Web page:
Just wanted to say that it is indeed a great loss to the show regarding the role of Will by Josh Charles. However, you had us hooked from the start when in the Pilot, Julianna Margulies, delivered in her amazing way those lines regarding a scorned woman. There have been many other moments in the show that have my applause. Just my two cents: keep doing what you are doing: wonderful writing, amazing casting and great talent. Make Tony Scott proud. By the way, excellent casing call with Matthew Goode. It is not common for me to chime in, wanted to let you I appreciate the show.


  • Metissa Apr 07, 2014

    Very good episode, I was bawling for the last 20 minutes... Loved the scene between Alicia and Grace!

  • paris_slim Apr 07, 2014

    Whatever merits this episode had, we were disappointed by it and I think it's the least good episode of the series. There were moments, yes, but the entire "piece" was not even close to what most episodes contain, a balance with light stuff, moral issues, and the heavy stuff. Is there another season? I see 18 episodes on the list. TGW is one of the best, possibly the best, most intelligent series on TV. If it ends, we lose a little piece of what makes TV worth watching. We'll be sorry when it ends.

  • fafafafa Apr 04, 2014

    As for the last call, seems to me it would have been about Will warning Alicia about this Damien guy stealing her clients as well as from him. Or possibly, just hers. Anyone else figure this?

  • eddaruston Apr 01, 2014

    I don't think Peter is altogether a bad guy. I think he genuinely cares about his wife and did what any husband would in that moment, trying to find out if she is okay. I think the awkwardness between the two can lay on Alicia' shoulders as well. If she still has unresolved romantic feelings for Will, then she should be clear about it with her husband. As for her professional tension with Will, she made the decision to leave LG, which she knew would be painful for Will since he gave her a chance when nobody else would. In the previews for the next episode we get a glimpse of Peter and Alicia quarreling. If she forgave Peter for his past indiscretions, I don't think it's fair to bring it back up. Alicia made the decision to stay married to him. We should be responsible for our own actions, and only we can suffer the consequences of our own actions, not lay the blame at someone else's feet when we're down. Great show, definitely portrays human beings very realistically as none of us are all good or all bad.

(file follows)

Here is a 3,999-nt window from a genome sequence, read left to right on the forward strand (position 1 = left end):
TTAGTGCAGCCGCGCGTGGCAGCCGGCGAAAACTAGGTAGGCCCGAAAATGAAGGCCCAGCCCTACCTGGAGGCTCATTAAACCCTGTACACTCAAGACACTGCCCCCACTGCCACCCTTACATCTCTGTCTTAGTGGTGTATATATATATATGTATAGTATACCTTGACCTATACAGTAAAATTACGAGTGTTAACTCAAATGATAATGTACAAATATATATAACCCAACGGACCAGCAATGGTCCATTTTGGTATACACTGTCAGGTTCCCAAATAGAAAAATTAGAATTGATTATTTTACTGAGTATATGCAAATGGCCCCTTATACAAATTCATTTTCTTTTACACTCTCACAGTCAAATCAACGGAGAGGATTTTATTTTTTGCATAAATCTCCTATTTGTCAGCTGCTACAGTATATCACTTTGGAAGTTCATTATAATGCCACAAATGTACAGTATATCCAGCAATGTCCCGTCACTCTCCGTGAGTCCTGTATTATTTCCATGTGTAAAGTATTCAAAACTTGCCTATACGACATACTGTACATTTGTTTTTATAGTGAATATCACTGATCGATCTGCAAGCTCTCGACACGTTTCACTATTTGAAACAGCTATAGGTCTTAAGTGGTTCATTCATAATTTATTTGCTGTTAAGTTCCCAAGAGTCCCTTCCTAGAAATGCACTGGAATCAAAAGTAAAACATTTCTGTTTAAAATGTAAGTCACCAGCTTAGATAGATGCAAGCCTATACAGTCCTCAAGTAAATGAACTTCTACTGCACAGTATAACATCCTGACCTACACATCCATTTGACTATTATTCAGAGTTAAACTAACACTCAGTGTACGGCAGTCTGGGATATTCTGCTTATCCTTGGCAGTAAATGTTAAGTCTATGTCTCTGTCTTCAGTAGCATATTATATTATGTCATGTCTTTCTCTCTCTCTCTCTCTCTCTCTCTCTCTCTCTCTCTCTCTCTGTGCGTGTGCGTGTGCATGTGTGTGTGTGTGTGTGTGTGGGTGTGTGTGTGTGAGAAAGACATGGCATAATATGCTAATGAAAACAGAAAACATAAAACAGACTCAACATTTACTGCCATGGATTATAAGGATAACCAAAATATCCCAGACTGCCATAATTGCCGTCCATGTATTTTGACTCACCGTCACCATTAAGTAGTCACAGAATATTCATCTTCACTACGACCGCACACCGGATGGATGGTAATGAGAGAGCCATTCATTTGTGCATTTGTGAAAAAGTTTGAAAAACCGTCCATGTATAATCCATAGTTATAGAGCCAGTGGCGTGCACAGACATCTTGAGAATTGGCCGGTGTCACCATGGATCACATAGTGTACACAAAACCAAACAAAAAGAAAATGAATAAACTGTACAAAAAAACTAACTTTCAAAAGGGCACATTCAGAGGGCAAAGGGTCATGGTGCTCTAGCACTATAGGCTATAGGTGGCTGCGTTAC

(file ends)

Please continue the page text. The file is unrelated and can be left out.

Cary kicked a@@!!!!

  • JT_Kirk Apr 01, 2014

    After so much pain and angry backlash for a week, then seeing positive marks from the viewers of this episode, I have to wonder if CBS wouldn't have been wiser to simply air the 2 episodes back to back. Each episode holds up well on its own, but there was a lot of bitterness from the fan base, enough to make the news, and it makes me think that it might have just been wiser to give them this feeling right away.

  • JT_Kirk Apr 01, 2014

    Great review, and I'll add that I think this was a fantastic episode. Some of the filming, editing, and scoring choices were good enough to be called truly cinematic. Once again, The Good Wife shows itself to be the best show on television.

    Oh yeah, I forgot the suicide on House, that was a biggie. Thanks, Obama.

    Diane taking down that attention-whoring intern was damned good, I'm not sure about firing the client though, that felt a bit roughshod.

    David Lee, and Eli Gold, their reactions really did hit home. They both are usually the sleazebags who have to do the dirty work and have to think about the dirty work all the time, so to see them shaken and connected in a way that's not the norm for them, those were both oustanding works. I honestly didn't know what we were going to get with David Lee when we started following him, it could have been terrible "take over the firm" silliness, instead it was poignant.

    Cary was the one that made the episode, "sit the hell down." The idea that we don't get more of that Cary saddens me. How the producers felt they didn't have strong enough male leads with Cary and David Lee and Peter and Eli is beyond me, I guess because only Cary is a regular cast member technically.

    So Noel, how could this be a procedural for a procedure so poorly defined prior to this? How does one get answers and closure in something as chaotic as this?

    I was pleased that sleazy Jenna didn't take advantage of Kalinda in this situation in any way.

    The thing I like most about the memory pops is their lack of flashy "look at me" gimmicks, the only gimmick generally is eye contact, there's no fancy camerawork or gauzy filtering or sound effects.

    I could not have been more pleased that they got rid of Damian this way, that was a joy.

    The feeling of "what if..." will too often linger between lost loved ones, that is the unfortunate truth of losing people and the show captured it well.